WA's new on the spot infringement penalties are in the spotlight after Coolgardie Police fined a woman $500 for stealing $6.75 of tampons from a Caltex service station and hiding them in a pram.
Coolgardie Police on Wednesday tweeted about the incident, which reportedly involved an Aboriginal woman.
Female issued $500 infringement for allegedly stealing a item valued at $6.75 from Caltex.— Coolgardie Police (@CoolgardiePol) October 13, 2015
A police spokesman said the woman was fined $500 because of her lack of court history and to avoid having to process her through the court system.
The new laws, announced in March, allow police to fine people who commit low level offences such as stealing and disorderly behaviour in public.
Police Minister Liza Harvey said issuing the notices are at the discretion of the police officer investigating the incident.
"Stealing of any kind is an offence which the community has no tolerance for and this Government doesn't apologise for handing out swift punishment of actual consequence," she said.
Ms Harvey said the legislation will be reviewed and monitored to ensure there have not been any unintended consequences.
Her office confirmed that if a person can not pay the fine an enforcemnent officer can seize goods amounting to the outstanding fine. If there is insufficient property to be seized and sold they will be ordered to complete community service.
If they fail to do community service or complete, it will result in imprisonment.
The new laws were met with immediate concern from the Aboriginal League Service and the ALS of WA's chief executive, Dennis Eggington, suggested the new system would draw Aboriginal people into cycles of unpaid fines.
But prominent Perth lawyer Tom Percy QC, who has long been an outspoken critic of mandatory sentencing, spoke up in favour of the new laws in the wake of the tampon situation.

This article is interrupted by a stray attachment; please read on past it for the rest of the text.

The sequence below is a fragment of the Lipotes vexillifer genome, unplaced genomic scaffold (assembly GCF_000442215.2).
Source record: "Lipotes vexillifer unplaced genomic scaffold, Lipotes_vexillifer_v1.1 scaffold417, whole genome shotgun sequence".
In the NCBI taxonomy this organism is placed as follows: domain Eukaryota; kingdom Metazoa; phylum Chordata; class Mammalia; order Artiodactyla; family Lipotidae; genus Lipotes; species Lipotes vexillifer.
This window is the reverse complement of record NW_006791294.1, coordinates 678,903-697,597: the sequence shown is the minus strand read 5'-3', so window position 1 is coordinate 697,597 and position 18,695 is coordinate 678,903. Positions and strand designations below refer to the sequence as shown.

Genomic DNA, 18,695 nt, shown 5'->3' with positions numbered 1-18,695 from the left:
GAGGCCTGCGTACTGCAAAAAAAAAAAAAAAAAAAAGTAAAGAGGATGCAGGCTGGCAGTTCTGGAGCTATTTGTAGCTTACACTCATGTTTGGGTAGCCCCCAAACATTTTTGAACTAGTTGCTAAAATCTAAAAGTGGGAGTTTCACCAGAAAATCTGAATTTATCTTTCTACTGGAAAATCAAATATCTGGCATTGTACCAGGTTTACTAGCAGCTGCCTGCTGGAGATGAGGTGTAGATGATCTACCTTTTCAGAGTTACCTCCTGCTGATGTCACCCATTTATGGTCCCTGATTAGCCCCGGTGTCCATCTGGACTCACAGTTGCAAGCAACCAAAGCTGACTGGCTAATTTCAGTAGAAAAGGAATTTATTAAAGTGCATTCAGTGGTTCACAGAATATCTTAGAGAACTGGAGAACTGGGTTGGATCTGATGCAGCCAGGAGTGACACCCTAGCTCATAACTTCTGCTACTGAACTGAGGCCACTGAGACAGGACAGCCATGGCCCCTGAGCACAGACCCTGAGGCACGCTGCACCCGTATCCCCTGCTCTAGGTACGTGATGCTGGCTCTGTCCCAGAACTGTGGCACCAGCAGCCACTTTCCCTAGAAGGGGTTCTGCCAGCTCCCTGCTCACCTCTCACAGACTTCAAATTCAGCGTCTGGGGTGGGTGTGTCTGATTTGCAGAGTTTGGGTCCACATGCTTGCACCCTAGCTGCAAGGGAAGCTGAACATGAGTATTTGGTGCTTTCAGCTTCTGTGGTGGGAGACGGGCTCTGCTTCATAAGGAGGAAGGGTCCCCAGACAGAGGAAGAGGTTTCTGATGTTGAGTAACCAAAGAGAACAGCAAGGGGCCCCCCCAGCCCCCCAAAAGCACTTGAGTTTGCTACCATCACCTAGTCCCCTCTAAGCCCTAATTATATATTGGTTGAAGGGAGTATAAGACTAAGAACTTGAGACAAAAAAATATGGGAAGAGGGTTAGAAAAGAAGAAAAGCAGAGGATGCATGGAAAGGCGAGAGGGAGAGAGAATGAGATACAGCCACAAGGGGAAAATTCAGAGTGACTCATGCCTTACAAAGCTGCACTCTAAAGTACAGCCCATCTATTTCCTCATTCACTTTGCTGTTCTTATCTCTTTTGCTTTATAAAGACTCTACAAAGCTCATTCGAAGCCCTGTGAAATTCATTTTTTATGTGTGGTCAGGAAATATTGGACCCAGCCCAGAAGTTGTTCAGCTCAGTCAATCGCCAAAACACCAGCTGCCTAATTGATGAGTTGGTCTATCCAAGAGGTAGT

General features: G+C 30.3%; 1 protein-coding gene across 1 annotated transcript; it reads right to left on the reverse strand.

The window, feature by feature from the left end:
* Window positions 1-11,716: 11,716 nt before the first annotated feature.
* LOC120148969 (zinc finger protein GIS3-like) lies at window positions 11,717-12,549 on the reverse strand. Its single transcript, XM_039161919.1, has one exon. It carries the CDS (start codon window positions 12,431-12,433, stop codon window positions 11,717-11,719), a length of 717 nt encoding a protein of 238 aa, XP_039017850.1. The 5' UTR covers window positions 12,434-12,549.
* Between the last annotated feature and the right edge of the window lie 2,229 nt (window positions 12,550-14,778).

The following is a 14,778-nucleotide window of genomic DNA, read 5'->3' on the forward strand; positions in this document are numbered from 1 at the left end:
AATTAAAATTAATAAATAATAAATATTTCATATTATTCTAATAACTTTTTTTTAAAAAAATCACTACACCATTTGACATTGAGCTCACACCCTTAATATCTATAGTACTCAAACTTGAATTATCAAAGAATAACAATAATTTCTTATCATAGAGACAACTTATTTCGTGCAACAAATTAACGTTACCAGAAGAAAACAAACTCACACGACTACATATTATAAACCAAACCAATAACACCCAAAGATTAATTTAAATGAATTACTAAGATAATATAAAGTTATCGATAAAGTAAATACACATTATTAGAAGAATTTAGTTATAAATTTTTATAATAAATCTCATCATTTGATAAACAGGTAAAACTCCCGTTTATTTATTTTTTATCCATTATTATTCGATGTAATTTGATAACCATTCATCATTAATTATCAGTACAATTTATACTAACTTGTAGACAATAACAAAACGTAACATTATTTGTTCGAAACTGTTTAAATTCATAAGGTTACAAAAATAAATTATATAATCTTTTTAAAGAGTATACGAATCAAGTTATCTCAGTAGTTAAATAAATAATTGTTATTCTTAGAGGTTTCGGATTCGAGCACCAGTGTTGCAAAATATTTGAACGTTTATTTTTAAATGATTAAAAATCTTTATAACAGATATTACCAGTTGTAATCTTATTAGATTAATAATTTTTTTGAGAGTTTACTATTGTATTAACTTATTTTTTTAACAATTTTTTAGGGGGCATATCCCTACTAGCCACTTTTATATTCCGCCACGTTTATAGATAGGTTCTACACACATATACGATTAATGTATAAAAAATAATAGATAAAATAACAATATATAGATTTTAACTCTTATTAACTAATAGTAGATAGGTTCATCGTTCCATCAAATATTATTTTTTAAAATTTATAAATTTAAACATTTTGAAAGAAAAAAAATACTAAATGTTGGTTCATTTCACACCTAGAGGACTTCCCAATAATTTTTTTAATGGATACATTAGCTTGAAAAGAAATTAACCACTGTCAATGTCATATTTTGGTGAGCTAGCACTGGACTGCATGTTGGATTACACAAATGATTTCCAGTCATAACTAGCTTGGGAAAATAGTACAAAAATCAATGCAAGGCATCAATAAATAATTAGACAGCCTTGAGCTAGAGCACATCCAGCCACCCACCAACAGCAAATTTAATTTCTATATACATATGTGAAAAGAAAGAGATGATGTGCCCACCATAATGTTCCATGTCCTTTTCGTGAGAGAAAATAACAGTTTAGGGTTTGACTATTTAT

He said the paperwork involved in a very simple matter going to court actually cost several thousands of dollars.
"On the spot infringements are extremely cost effective and progressive," he said.
Mr Percy said little was gained by having a magistrate impose what was usually a nominal and predictable fine in court rather than it being imposed as a set and fixed penalty by the arresting officer.
"We have accepted this sort of disposition for decades in relation to traffic offences," he said
"Its expansion into more serious areas is to be applauded."
But social media users weren't so convinced by the outcome of Tuesday's incident.
At the time of announcing the changes, Police Minister Liza Harvey said the new system would allow for more efficient and effective law enforcement as police would gain greater flexibility in their response to criminal behaviour.
"Currently, police spend a considerable amount of time processing offenders at police stations and preparing for court appearances for petty theft and other minor offences," she said.
"That time will now be better spent on the frontline, dealing with more serious criminal matters and responding to community requests for police assistance."